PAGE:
If you are interested in being represented by Curtis Brown (UK) so that you can “benefit” from such innovative deals, don’t forget that there is a way of skipping the troublesome slush pile.

They have a $2500, 12 hour “creative writing” course where “stand-out students will be offered representation.” It’s directed by the same agent – Anna Davis – who negotiated the Macmillan Bello deal, and who is, according to Curtis Brown’s website, also head of book contracts and in charge of literary estates.

Draw your own conclusions.

David Gaughran

Born in Ireland, he now lives in a little fishing village in Portugal, although this hasn’t increased the time spent outside. He writes novels under another name, has helped thousands of authors build a readership with his books, blogs, workshops, and courses, and has created marketing campaigns for some of the biggest self-publishers on the planet. Friend to all dogs.

39 Replies to “Literary Agency Sells 520 Books In One Deal, Raising Questions”

  1. Crooks. It’s obscene. I guess the families of the dead writers are happy to get ANY money, and probably have no heirs who really understand the business. It’s the literal equivalent of stealing a widower’s pension check. Sign with an agent at your own risk because they will do deals like this IN THEIR BEST INTEREST every …single…time. And if you are appended to them, and have given them the right to sign on your behalf, you have no choice but to walk the plank.

    Funny how all those years the “writing buzz” was all about how to get an agent, and all the smug strutting by authors who got agents (you can still see them proudly displayed in the Twitter bios…) And now the reality is authors need to learn how to get away from these guys as fast and far as possible.

  2. I have iPublished my backlist and added a new novel. All are doing great, especially at 70% and bypassing my agent. Just got the royalty statement from a major US publisher and the eBook section is obscure at best with 3 different prices, 2 different %–15% for some, 25% for others–even a “special sales” category with almost no royalties. This looks like another “landgrab” for intellectual real estate. Groups who really represent the interest of authors only–like the Authors Guild–need to enable authors to do this themselves for a modest fee. They were very successful with their backinprint program and this is the natural extension.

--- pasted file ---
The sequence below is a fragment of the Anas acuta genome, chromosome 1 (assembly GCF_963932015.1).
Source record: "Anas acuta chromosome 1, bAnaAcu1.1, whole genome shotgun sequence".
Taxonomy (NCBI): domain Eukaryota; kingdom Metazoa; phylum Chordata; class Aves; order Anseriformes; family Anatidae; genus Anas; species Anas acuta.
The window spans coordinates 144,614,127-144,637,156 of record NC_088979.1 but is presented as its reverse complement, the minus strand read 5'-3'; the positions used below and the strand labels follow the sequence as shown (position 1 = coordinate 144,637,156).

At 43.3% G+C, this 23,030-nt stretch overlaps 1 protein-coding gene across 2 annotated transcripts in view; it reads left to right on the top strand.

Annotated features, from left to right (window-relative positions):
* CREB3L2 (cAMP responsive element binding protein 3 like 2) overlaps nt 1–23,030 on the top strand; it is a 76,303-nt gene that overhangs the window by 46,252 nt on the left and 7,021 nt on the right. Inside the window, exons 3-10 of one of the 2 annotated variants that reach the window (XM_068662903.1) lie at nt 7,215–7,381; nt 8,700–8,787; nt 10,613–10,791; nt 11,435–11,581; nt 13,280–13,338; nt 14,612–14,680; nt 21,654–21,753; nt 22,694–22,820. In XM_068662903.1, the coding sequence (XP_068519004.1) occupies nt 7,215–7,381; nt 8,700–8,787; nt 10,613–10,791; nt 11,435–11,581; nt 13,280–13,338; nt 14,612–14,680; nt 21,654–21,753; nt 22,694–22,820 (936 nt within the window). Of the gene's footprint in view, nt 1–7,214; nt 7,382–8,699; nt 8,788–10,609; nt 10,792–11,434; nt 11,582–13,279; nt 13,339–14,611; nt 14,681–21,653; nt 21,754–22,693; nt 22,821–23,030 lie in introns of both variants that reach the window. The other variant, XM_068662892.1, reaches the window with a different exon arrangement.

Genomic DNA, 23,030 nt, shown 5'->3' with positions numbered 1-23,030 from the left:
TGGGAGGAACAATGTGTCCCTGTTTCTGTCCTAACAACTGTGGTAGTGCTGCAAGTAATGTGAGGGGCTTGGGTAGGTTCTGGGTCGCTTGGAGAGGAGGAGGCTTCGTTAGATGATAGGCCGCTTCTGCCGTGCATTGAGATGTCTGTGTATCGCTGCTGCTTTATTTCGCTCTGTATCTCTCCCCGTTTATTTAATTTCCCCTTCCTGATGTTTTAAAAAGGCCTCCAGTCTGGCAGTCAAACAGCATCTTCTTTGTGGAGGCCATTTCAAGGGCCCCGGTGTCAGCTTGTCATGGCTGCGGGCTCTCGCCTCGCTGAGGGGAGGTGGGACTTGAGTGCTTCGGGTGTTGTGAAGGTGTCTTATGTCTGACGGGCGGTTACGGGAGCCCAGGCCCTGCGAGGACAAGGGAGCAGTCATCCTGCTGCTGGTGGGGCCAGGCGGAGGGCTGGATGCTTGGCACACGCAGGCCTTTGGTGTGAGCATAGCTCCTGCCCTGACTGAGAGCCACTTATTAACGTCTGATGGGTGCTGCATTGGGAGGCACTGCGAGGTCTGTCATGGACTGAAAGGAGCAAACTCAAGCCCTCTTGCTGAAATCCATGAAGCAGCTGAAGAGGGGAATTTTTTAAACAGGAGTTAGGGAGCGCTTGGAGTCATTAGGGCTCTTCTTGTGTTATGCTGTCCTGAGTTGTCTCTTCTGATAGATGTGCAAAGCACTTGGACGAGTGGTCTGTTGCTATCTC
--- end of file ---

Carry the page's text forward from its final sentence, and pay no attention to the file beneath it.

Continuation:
3. Re “Draw your own conclusions.”
    Vulgar. This post reminds me of the battle scene in the movie version of “Atonement.” It sounds like these agents—atypical, I hope—are engaging in the inhumane acts that happen at the end of wars, when the losers realize it’s their last chance to grab all. I know there are honest agents bent on promoting and getting the best deals for their authors, but, for me, finally I’m convinced: the way for this writer is independent publishing.

    1. I know there are good agents out there too. However, their numbers appear to be dwindling. Several agents/agencies that I previously had some respect for have gone down a questionable path and appear to taking measures to ensure their long-term survival rather than acting in their author’s best interests (which is their job). Sad to see, but writers need to be more skeptical/wary/cynical/careful than ever.

  4. Wow, interesting. It’s going to take a few years for this new world of digital publishing to sort itself out. In the meantime, I’m guessing we’ll see a lot of unorthodox moves on all fronts. It’s a matter of change or become extinct, really.

  5. Call it what it is: backlist dumping. I checked out the Macmillan website. It’s ugly. One could do better job of selling book with a card table and a hand drawn sign on a street corner. What it actually accomplishes is ensuring those the authors and the estates are never getting any of those rights reverted. Here’s what I think is going on. Odds are, one or two of those titles will take off. All the publisher has to do is wait. For very little effort and investment, they’ll have some real money makers they can focus on. For the hundreds that are lost floating in the ether? Pfft. Who cares, right?

    Harlequin is doing the exact same thing with their immense inventory of backlist titles. I know, because eight of mine were caught up in it. No revamping, no updating, no promotion, no nothing except wait and see and even if the vast majority of titles never sell a copy, there will be a few that make the entire venture profitable. Screw the rest of them.